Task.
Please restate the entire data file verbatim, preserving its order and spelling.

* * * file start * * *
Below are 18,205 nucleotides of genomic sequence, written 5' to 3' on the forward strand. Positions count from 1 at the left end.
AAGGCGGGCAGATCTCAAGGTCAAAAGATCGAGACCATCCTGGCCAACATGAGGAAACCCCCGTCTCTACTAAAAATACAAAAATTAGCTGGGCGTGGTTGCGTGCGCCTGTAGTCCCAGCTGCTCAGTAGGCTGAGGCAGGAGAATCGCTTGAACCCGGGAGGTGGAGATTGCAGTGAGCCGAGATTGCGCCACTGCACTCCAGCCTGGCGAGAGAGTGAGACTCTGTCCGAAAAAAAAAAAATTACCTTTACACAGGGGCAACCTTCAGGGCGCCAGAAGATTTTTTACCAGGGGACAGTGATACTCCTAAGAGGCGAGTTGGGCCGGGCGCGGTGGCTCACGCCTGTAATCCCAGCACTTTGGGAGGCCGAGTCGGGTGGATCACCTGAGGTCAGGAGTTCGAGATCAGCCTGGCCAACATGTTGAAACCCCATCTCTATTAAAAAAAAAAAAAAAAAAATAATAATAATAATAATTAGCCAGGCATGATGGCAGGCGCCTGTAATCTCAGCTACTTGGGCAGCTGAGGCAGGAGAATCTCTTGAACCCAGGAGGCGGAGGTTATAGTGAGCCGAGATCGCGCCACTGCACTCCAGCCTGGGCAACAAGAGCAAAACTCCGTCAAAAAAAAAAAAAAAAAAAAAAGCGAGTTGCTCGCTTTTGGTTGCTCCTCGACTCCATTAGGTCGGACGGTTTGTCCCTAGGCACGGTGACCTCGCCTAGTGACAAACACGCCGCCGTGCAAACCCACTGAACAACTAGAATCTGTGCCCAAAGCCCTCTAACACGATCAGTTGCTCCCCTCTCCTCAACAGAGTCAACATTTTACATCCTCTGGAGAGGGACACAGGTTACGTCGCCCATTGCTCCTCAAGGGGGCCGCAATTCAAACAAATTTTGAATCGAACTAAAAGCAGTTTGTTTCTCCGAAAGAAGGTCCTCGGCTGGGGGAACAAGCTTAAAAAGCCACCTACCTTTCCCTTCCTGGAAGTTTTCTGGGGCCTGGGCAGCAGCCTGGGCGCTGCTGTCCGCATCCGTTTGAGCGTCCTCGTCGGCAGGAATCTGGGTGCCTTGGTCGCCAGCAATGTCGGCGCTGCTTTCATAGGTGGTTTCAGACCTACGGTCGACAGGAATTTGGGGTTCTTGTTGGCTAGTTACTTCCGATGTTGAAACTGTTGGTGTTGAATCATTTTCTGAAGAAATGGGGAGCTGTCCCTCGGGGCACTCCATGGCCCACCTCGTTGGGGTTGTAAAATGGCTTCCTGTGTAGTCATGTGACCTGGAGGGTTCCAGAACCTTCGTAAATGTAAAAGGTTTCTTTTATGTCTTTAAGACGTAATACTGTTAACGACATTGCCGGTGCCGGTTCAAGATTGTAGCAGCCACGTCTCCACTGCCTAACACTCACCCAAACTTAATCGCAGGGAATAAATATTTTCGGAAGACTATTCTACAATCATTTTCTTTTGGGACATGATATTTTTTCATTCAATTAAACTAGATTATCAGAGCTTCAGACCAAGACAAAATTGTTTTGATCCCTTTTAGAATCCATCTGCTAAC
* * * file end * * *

Below are 18,205 nucleotides of genomic sequence, written 5' to 3' on the forward strand. Positions count from 1 at the left end.
AAGGCGGGCAGATCTCAAGGTCAAAAGATCGAGACCATCCTGGCCAACATGAGGAAACCCCCGTCTCTACTAAAAATACAAAAATTAGCTGGGCGTGGTTGCGTGCGCCTGTAGTCCCAGCTGCTCAGTAGGCTGAGGCAGGAGAATCGCTTGAACCCGGGAGGTGGAGATTGCAGTGAGCCGAGATTGCGCCACTGCACTCCAGCCTGGCGAGAGAGTGAGACTCTGTCCGAAAAAAAAAAAATTACCTTTACACAGGGGCAACCTTCAGGGCGCCAGAAGATTTTTTACCAGGGGACAGTGATACTCCTAAGAGGCGAGTTGGGCCGGGCGCGGTGGCTCACGCCTGTAATCCCAGCACTTTGGGAGGCCGAGTCGGGTGGATCACCTGAGGTCAGGAGTTCGAGATCAGCCTGGCCAACATGTTGAAACCCCATCTCTATTAAAAAAAAAAAAAAAAAAATAATAATAATAATAATTAGCCAGGCATGATGGCAGGCGCCTGTAATCTCAGCTACTTGGGCAGCTGAGGCAGGAGAATCTCTTGAACCCAGGAGGCGGAGGTTATAGTGAGCCGAGATCGCGCCACTGCACTCCAGCCTGGGCAACAAGAGCAAAACTCCGTCAAAAAAAAAAAAAAAAAAAAAAGCGAGTTGCTCGCTTTTGGTTGCTCCTCGACTCCATTAGGTCGGACGGTTTGTCCCTAGGCACGGTGACCTCGCCTAGTGACAAACACGCCGCCGTGCAAACCCACTGAACAACTAGAATCTGTGCCCAAAGCCCTCTAACACGATCAGTTGCTCCCCTCTCCTCAACAGAGTCAACATTTTACATCCTCTGGAGAGGGACACAGGTTACGTCGCCCATTGCTCCTCAAGGGGGCCGCAATTCAAACAAATTTTGAATCGAACTAAAAGCAGTTTGTTTCTCCGAAAGAAGGTCCTCGGCTGGGGGAACAAGCTTAAAAAGCCACCTACCTTTCCCTTCCTGGAAGTTTTCTGGGGCCTGGGCAGCAGCCTGGGCGCTGCTGTCCGCATCCGTTTGAGCGTCCTCGTCGGCAGGAATCTGGGTGCCTTGGTCGCCAGCAATGTCGGCGCTGCTTTCATAGGTGGTTTCAGACCTACGGTCGACAGGAATTTGGGGTTCTTGTTGGCTAGTTACTTCCGATGTTGAAACTGTTGGTGTTGAATCATTTTCTGAAGAAATGGGGAGCTGTCCCTCGGGGCACTCCATGGCCCACCTCGTTGGGGTTGTAAAATGGCTTCCTGTGTAGTCATGTGACCTGGAGGGTTCCAGAACCTTCGTAAATGTAAAAGGTTTCTTTTATGTCTTTAAGACGTAATACTGTTAACGACATTGCCGGTGCCGGTTCAAGATTGTAGCAGCCACGTCTCCACTGCCTAACACTCACCCAAACTTAATCGCAGGGAATAAATATTTTCGGAAGACTATTCTACAATCATTTTCTTTTGGGACATGATATTTTTTCATTCAATTAAACTAGATTATCAGAGCTTCAGACCAAGACAAAATTGTTTTGATCCCTTTTAGAATCCATCTGCTAAC